Enough is enough, our present financial system is too concentrated to effectively manage; distributing wealth, power and control back into regions is one way to ensure reasonable oversight and management can prevail.  In addition, we support calls for a modern day Glass-Steagall Act to separate investment banking (were sub–prime derivatives of the Great Recession were created) and commercial banking for retail customers.  We need to protect our citizens financial assets from the financial engineering and schemes of Wall Street. It is not a coincidence that today 90 % of all wealth is held by the fewest number of people since 1929.”

Building An Economy for the Common Good

(Editor Note: Insight Bytes focus on key economic issues and solutions for all of us, on Thursdays we spotlight in more depth Solutions to issues we have identified. Fridays we focus on how to build the Common Good. Please right click on images to see them larger in a separate tab.)

Image: Your Little Planet

In the past week, American Express won a gag order over merchants when the Supreme Court handed down a decision that allowed the huge financial services company to require all their merchants not to tell their consumers other cards had cheaper swipe fees.  Amazon announced the acquisition of Pill Pack a mail order pharmacy company, which sent financial shock waves through the drug store industry. So, it goes on, a Corporate Nation State (CNS) like American Express  or Amazon have their way limiting consumers choices to reduce costs and to take over the drug marketplace with no fair market rules in place.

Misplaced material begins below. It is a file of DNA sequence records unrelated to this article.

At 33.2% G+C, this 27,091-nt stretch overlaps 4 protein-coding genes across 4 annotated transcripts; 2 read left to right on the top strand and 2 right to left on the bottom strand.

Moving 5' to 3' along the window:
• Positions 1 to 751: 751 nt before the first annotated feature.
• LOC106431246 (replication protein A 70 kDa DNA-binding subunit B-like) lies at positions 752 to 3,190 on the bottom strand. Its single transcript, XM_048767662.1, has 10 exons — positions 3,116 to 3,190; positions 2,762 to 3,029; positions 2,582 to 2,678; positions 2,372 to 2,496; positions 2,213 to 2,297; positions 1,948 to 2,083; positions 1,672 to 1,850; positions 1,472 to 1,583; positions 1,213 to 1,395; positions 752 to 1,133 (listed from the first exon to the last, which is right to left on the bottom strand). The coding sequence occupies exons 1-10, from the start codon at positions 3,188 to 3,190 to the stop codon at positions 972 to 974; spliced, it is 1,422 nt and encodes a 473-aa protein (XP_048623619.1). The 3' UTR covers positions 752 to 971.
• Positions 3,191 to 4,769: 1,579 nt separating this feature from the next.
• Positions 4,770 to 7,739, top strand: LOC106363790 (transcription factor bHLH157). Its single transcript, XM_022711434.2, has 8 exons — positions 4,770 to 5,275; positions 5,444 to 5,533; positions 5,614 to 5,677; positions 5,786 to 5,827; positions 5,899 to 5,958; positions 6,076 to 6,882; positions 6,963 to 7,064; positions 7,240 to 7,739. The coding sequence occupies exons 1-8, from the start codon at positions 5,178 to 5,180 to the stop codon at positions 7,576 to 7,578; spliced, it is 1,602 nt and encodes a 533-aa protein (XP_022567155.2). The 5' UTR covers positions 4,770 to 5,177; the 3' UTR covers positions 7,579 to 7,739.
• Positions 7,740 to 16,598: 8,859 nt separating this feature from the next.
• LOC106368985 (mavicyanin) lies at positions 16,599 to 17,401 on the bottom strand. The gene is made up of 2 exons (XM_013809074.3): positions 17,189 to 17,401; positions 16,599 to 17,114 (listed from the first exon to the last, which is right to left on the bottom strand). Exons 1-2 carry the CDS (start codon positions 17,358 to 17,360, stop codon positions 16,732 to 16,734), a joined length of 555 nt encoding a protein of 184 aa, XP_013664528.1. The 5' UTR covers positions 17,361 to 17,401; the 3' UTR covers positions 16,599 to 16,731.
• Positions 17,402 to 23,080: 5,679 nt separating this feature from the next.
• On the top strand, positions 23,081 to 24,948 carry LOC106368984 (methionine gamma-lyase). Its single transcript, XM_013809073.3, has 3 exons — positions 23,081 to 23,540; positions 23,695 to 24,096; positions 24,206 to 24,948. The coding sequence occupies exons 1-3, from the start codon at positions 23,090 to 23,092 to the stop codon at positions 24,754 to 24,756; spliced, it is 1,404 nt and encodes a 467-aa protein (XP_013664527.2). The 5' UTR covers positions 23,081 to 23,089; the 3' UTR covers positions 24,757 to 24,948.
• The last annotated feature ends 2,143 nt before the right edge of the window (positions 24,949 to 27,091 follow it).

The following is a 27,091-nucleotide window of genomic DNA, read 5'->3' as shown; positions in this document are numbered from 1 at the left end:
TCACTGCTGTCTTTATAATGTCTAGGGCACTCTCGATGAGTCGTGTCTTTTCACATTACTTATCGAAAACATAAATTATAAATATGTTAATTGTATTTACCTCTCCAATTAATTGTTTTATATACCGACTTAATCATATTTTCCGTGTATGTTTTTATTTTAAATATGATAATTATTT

Are these two companies focused on building the common good, fair play rules in the marketplace, doing what is right for consumers and taking social responsibility for the impact of their decisions?  No.  There is no countervailing power when Congress, The Supreme Court and the Executive branch are all doing the bidding of CNS organizations.

Corporations run our federal government by donating hundreds of millions of dollars (they have no campaign donation limits) each year to congressional campaigns through super PACs. Some CNS entities have large lobbying offices in Washington, like Amazon with 94 lobbyists knocking on Representative and Senator doors every day!  Do we have an army of lobbyists twisting arms for our interests?  No.